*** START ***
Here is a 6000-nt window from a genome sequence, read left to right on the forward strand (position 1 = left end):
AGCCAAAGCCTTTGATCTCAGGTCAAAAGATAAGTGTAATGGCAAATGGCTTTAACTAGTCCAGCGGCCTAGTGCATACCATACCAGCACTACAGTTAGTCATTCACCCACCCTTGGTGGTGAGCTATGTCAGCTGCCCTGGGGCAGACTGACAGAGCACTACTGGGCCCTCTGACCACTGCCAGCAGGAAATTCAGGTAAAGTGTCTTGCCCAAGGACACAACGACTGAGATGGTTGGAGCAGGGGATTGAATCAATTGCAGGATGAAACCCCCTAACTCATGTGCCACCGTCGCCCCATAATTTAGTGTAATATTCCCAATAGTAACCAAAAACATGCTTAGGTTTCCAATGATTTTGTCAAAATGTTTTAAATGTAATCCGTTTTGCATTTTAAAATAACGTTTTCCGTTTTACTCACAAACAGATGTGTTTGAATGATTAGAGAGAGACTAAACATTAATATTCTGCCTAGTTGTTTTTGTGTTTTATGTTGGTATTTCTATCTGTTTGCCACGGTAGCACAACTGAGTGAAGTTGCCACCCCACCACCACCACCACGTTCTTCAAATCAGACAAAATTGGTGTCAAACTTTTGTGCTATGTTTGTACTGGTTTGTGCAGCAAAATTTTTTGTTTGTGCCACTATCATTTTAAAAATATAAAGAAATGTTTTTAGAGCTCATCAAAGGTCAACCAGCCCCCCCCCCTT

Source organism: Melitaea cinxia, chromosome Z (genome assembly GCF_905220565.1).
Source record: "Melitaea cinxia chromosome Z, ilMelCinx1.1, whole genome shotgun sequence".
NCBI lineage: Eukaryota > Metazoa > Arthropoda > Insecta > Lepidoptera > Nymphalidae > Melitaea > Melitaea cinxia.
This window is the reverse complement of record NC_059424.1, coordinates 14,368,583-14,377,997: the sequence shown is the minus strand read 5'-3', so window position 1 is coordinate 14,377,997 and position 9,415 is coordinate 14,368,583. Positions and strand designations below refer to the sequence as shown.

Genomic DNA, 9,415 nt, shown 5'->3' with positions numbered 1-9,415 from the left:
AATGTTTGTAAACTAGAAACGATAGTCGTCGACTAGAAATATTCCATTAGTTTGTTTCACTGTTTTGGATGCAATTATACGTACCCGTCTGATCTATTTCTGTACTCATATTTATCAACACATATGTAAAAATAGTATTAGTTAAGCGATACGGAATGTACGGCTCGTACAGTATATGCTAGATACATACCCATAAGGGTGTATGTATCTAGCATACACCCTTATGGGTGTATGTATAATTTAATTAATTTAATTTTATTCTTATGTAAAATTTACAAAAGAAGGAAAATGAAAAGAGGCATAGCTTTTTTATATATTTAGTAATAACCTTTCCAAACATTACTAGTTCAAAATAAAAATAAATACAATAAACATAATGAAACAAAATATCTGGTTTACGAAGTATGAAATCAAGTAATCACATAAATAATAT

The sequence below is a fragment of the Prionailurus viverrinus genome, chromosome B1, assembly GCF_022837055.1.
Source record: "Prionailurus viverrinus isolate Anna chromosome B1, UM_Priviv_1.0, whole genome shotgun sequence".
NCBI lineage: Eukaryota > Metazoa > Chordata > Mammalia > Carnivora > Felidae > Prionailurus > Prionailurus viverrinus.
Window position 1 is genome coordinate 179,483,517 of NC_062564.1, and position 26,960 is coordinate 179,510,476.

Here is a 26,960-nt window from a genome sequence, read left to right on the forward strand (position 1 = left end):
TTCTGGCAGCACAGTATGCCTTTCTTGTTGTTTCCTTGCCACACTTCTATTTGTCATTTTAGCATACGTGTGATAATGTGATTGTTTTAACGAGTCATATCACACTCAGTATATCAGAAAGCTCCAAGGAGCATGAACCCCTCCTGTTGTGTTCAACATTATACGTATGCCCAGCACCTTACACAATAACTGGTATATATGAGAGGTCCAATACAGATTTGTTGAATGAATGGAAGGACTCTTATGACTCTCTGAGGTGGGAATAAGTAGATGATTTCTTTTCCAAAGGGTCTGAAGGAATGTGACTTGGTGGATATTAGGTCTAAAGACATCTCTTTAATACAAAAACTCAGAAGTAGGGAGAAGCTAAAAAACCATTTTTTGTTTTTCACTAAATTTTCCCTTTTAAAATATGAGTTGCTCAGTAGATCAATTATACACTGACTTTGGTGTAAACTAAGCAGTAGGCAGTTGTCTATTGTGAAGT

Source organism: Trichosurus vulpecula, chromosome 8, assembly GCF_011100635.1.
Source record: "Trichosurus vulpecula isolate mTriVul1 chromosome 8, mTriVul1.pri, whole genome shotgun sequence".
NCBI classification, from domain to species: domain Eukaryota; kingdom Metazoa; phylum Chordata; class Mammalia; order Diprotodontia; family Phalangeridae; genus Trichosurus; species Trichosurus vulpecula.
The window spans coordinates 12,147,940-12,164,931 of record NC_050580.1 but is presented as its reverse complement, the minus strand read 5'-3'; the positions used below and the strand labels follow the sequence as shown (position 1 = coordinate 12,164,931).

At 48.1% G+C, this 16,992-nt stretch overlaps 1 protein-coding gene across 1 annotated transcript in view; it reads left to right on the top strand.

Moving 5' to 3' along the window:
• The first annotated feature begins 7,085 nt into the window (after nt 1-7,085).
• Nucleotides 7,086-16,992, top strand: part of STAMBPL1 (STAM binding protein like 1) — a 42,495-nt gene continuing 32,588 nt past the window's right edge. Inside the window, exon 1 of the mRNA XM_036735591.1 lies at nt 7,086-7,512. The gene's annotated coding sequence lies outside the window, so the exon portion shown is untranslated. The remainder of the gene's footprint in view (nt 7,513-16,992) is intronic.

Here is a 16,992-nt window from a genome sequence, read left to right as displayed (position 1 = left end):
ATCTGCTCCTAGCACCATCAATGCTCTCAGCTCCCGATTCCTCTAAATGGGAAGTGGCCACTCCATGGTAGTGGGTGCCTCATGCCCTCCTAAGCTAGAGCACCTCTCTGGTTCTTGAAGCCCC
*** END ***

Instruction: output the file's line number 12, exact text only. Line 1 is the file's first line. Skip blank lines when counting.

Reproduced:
Window position 1 is genome coordinate 179,483,517 of NC_062564.1, and position 26,960 is coordinate 179,510,476.